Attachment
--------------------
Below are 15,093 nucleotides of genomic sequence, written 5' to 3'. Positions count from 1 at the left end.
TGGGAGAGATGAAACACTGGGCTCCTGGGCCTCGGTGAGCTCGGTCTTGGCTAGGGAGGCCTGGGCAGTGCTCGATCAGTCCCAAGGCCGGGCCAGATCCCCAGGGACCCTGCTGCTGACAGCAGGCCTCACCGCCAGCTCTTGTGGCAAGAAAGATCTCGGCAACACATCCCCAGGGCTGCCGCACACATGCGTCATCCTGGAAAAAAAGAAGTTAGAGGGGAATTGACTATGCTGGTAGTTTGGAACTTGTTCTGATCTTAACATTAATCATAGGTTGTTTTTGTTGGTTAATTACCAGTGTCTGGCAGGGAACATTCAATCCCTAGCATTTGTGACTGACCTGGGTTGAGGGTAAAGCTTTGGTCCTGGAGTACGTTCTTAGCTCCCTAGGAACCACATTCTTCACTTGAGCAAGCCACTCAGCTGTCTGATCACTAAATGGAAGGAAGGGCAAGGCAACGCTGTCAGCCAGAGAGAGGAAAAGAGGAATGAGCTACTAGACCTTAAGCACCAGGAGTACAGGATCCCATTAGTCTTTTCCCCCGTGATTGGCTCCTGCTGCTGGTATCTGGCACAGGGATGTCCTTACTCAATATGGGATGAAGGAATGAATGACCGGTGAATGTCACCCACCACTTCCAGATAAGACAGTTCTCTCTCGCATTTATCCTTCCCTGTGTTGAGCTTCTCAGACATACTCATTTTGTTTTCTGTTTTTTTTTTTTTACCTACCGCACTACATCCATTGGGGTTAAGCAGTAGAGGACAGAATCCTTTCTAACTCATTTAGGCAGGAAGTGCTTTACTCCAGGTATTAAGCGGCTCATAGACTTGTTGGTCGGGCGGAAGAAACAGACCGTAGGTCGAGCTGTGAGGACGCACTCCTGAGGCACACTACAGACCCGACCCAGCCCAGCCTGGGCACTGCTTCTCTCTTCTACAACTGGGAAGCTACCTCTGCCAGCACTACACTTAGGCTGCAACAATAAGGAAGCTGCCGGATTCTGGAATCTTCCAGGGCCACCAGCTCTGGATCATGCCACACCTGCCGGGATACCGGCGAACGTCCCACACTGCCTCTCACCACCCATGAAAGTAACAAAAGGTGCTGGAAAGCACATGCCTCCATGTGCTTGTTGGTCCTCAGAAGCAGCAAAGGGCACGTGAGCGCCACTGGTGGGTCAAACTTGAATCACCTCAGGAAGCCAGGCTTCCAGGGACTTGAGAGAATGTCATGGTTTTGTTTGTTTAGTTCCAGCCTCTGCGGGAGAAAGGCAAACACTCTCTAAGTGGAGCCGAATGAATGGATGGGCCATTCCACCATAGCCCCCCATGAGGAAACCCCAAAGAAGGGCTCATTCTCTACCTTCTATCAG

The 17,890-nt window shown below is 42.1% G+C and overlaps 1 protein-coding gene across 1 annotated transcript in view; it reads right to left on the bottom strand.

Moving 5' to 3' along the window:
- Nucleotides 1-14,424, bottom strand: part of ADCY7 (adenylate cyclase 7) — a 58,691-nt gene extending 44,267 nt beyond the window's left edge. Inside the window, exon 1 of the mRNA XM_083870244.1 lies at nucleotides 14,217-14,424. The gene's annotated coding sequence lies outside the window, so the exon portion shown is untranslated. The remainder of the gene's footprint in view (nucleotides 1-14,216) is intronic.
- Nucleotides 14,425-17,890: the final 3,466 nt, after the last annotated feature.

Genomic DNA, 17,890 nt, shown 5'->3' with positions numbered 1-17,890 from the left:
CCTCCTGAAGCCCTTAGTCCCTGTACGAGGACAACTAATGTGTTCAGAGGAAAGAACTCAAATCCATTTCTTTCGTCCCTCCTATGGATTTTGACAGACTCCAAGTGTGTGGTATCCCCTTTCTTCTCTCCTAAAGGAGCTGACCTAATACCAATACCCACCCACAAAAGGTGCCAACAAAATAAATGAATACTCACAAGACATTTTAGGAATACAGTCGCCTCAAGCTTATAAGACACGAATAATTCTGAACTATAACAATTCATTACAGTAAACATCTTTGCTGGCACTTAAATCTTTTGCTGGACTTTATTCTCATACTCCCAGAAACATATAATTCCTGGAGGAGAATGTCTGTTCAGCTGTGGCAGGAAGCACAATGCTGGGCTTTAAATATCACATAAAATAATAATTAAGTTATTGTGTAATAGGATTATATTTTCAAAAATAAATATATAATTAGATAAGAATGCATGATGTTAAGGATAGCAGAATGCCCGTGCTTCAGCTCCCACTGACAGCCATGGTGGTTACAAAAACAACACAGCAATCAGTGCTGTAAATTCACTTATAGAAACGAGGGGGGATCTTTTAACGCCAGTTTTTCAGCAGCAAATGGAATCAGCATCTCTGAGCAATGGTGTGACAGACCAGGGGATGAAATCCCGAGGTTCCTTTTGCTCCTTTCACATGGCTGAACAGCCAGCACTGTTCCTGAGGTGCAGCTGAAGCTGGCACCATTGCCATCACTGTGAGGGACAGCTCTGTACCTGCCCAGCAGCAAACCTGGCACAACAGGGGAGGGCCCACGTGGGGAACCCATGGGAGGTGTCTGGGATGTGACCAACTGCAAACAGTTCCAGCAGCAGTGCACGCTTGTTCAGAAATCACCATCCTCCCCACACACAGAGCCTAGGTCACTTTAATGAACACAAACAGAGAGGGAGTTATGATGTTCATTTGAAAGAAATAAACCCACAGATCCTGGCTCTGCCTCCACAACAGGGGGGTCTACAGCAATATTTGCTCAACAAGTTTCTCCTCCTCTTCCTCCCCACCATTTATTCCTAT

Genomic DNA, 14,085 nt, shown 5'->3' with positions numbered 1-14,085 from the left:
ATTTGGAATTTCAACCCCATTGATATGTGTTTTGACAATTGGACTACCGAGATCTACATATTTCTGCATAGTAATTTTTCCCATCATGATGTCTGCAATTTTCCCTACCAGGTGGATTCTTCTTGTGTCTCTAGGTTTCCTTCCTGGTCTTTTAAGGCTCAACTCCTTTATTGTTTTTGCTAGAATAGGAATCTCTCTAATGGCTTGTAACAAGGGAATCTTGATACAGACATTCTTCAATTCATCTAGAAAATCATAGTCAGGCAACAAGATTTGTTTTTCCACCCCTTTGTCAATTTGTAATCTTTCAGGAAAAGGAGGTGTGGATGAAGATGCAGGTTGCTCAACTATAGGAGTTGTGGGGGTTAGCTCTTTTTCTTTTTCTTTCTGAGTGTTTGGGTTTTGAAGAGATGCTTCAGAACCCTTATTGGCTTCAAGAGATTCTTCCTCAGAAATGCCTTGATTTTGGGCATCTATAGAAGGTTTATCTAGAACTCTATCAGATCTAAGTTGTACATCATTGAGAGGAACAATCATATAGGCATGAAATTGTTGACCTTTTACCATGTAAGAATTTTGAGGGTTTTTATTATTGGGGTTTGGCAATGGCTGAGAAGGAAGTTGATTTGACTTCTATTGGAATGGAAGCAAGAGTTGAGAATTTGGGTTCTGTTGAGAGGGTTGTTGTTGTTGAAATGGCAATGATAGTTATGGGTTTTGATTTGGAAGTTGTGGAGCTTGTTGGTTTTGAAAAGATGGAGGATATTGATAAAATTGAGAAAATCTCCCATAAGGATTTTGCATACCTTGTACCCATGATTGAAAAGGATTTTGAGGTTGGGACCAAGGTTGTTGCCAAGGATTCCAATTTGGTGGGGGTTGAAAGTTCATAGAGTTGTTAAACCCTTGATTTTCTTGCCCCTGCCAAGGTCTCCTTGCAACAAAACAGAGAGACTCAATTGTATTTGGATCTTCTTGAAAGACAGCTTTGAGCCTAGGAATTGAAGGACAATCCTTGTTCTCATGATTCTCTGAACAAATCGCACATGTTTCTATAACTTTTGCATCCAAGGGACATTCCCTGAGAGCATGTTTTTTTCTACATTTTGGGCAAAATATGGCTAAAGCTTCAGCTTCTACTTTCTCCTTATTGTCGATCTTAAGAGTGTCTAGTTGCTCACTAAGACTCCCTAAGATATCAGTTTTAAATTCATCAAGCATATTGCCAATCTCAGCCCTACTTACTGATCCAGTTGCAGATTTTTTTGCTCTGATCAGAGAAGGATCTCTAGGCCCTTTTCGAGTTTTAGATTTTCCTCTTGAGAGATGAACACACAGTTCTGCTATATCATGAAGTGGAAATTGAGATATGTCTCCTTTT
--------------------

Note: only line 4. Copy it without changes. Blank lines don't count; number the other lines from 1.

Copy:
Moving 5' to 3' along the window: